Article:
“Field-day was very successful. Two new members” the more detailed...

“We had a really successful field day yesterday at Knapdale. We had over 50 people attending and most stayed on till 17:30. The last ones left at 19:00.... a Maori organisation paid for a videographer to be flown from Wellington for 2 nights and a day at Knapdale so it all got recorded and that should be proof to MPI that our field day was well attended.”

And finally to the really impressed “I just wanted to write and thank you for the fantastic event you co-ordinated in the Grey Valley on Saturday. You were able to show case a fantastic array of species through the visits to the two properties and it was wonderful to have the opportunity to discuss the wins and failures of different options with the group. Malcolm Blair’s Redwoods were a highlight. The information packs provided and the lunch you organised was fantastic too. Thank you for all your work to deliver this great event. I appreciate it would have taken a lot of time.”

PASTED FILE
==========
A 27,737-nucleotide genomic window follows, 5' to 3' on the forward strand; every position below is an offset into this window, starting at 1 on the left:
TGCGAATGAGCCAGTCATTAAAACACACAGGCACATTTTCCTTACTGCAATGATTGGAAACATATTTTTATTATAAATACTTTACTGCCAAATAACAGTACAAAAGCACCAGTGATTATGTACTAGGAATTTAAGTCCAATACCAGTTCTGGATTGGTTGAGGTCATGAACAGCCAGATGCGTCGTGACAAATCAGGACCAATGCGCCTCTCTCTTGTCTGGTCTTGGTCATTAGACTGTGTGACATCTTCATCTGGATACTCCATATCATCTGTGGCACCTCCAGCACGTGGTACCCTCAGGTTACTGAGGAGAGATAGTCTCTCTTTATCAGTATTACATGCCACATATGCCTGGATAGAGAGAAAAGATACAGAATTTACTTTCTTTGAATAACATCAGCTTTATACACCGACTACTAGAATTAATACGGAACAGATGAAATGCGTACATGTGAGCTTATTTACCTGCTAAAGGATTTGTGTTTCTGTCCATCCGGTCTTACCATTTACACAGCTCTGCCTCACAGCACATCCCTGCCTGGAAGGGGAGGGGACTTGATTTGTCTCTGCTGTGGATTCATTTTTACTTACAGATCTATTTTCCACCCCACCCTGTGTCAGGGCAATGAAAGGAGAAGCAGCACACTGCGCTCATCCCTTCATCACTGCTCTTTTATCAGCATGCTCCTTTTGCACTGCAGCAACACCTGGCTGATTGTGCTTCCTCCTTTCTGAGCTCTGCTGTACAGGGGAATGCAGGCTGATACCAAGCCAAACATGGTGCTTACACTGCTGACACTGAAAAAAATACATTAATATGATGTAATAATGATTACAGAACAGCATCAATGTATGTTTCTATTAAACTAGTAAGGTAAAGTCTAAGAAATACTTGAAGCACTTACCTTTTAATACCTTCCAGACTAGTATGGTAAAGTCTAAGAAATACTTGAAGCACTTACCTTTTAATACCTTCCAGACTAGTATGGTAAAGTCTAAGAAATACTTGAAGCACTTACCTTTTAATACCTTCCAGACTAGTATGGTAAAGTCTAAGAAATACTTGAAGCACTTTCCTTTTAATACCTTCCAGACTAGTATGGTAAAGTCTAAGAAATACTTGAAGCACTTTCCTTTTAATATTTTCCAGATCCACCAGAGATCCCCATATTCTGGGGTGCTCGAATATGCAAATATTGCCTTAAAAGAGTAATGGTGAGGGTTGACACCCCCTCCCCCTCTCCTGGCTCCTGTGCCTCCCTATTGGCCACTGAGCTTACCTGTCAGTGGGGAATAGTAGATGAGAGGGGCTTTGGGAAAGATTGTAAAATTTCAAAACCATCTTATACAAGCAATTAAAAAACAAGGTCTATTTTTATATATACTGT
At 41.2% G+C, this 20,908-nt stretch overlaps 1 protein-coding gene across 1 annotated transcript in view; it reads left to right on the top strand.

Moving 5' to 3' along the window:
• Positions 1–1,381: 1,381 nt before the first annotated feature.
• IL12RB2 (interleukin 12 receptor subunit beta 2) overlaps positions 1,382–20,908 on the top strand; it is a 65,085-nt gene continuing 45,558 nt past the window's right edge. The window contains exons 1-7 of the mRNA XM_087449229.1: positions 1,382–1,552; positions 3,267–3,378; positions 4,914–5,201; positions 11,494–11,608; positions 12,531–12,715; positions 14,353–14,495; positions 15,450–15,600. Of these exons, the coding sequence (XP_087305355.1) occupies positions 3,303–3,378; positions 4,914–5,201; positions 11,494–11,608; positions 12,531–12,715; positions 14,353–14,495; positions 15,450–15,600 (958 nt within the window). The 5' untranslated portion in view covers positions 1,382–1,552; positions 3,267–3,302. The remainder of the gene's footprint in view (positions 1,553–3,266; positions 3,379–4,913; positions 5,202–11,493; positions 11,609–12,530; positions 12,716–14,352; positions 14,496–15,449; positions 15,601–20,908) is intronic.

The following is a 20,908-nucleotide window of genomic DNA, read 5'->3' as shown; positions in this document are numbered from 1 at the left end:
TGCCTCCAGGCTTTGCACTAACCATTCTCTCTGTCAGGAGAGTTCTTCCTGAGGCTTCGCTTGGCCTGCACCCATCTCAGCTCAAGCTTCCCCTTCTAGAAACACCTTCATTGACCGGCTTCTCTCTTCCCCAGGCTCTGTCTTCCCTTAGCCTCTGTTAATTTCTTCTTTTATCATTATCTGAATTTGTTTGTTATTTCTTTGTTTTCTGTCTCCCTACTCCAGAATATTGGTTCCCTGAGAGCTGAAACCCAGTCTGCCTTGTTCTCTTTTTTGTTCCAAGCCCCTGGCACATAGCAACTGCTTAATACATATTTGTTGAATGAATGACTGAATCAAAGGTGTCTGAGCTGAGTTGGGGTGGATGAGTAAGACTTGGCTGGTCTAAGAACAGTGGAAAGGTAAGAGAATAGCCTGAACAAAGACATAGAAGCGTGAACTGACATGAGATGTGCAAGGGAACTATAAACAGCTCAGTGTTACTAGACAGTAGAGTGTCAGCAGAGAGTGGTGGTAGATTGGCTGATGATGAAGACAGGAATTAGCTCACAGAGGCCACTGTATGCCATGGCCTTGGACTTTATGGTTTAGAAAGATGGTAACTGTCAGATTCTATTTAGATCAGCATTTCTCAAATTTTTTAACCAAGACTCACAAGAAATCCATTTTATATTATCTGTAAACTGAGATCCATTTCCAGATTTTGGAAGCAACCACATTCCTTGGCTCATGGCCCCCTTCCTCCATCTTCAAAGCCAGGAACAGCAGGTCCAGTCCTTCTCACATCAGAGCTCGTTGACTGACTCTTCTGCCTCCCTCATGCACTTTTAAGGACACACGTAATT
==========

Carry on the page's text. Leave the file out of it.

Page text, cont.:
Doesn’t it warm your heart?

So far around 200 have attended and just over 100 have given us feedback, of which just over half were farmers:

This is what they were interested in – planning, carbon and native trees featured highly:

More reports and photos will come in and there are another 10 events to run in May and June, so we will post updates in the next couple of newsletters as well. Here are some of the pictures from Peter Marshall at Taupo:

Howard Moore


President: Neil Cullen

Newsletter editor: Dean Satchell

National Office: Liz Chamberlain Phone: 04 4720432

NZFFA Executive »

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Disclaimer: Personal views expressed in this newsletter are those of the writers and do not necessarily represent those of the NZ Farm Forestry Association.